Wednesday, March 30, 2016

88. Liking things, not liking things

I used to think I liked pretty anything: food, places, books, items. (Not including politics or politicians here.) The one exception to that was fried eggs. I’m not sure when the exact moment I started not liking them was, but the thought of them has always made me gag. I don’t know whether it was the smell or the texture, but they just have never appealed to me. (I’ve lightened up on scrambled eggs and egg bakes. I don’t mind them as much, but they need lots of veggies, cheese, hot sauce, and meat in them.)

However, I feel more able to express things about what I like and what I don’t like. Maybe I always felt like I was letting someone down or disappointing them by not liking something.

For example, I don’t really like cake and ice cream. I don’t mind them separate, but something about the two coming together just doesn’t do it for me. It’s too sweet and I don’t like the moistness of the cake added to by the ice cream. It just turns into a cold, cavity-inducing mess that gives me a headache. (I can still get behind pie and ice cream.) I would back down before when I was questioned about this, “How can you not like cake and ice cream?”, but now I (sometimes loudly) espouse my displeasure with cake and ice cream.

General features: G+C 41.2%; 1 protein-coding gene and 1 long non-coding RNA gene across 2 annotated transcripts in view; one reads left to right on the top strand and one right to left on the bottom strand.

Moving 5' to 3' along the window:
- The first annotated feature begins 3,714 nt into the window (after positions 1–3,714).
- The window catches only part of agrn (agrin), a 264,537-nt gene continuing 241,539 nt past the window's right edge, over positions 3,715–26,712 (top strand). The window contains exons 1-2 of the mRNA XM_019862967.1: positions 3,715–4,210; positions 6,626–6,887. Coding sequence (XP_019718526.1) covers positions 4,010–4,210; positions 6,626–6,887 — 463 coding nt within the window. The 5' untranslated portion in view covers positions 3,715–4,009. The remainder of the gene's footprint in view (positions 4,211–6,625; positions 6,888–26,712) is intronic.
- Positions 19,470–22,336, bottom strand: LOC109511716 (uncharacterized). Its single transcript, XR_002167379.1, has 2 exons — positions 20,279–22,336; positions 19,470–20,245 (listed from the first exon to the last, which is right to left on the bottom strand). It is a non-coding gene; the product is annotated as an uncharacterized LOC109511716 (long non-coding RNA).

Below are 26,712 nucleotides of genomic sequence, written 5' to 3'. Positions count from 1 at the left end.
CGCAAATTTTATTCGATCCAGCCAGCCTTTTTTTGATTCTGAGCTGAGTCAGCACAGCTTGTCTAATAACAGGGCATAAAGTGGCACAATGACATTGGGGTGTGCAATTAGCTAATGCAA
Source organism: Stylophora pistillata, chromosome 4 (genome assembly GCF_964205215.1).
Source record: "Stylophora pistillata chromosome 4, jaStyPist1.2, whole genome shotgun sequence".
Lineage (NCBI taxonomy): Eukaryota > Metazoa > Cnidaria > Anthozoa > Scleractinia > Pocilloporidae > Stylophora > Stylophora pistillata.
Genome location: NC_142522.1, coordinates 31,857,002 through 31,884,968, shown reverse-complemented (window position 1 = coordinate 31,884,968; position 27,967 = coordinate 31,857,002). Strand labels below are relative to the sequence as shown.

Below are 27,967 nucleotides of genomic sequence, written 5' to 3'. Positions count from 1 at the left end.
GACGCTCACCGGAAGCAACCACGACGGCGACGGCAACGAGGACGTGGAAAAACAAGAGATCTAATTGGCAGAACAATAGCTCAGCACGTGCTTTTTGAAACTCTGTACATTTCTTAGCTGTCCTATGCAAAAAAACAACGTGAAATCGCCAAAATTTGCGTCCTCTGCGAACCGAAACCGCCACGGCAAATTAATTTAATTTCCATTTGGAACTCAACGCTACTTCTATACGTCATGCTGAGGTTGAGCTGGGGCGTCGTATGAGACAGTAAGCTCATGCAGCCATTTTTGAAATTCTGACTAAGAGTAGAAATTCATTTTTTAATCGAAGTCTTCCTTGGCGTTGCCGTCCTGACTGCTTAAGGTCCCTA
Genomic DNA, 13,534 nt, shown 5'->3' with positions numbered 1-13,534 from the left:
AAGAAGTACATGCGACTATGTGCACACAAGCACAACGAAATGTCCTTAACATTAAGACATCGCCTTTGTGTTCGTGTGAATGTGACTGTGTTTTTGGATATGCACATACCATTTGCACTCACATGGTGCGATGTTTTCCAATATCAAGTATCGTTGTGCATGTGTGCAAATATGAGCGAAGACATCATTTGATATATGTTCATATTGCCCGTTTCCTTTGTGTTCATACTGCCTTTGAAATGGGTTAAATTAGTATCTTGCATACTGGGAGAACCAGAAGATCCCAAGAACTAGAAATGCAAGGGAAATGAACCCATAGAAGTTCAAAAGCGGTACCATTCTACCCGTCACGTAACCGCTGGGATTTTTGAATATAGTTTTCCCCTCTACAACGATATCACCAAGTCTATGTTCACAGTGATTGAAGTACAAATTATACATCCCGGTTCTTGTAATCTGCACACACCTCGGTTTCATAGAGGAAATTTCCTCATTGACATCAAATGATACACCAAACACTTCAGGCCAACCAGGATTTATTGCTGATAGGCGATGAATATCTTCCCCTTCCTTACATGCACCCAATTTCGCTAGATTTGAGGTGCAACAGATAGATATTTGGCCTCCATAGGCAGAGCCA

This is the same with movies. I’m not a critic and I don’t think my opinion matters all that much, but I’ve accepted my tastes. For example, I really didn’t care for Django Unchained. Most of my friends give me the same look and say, “You didn’t like Django Unchained?” Yes. Maybe it was because my stomach wasn’t in the mood for violence that day (or that I don’t care for that much violence), but it just didn’t do it for me.

I also don’t enjoy running with people. Contrary to the belief that working out with someone makes you more likely to go outside, I actually prefer to be by myself and I also can motivate myself pretty well. (Not to brag, but I workout at least five times a week.) That’s one thing that I like about myself. I’m a pretty good self-motivator.

I think that goes with what jobs I do as well. When I’d tell people that I worked for a brewery, most people comment on how awesome that would be. It wasn’t bad. The free beer perks were nice, but I don’t do well under lots of pressure. I think that goes back to my need to please everyone. (It’s a blessing and a curse.) And when lines get backed up, there’s bound to be things you miss or people getting upset. Handling money also makes me nervous at times. I’m always worried that I’ll give out the wrong amount of money.

Also, I would not be a good ref for youth sports. In fact, I think that would literally be the last job I’d like to do. Too many crabby parents. Too many late nights. No thanks. I saw way too many parents yell at officials last year.

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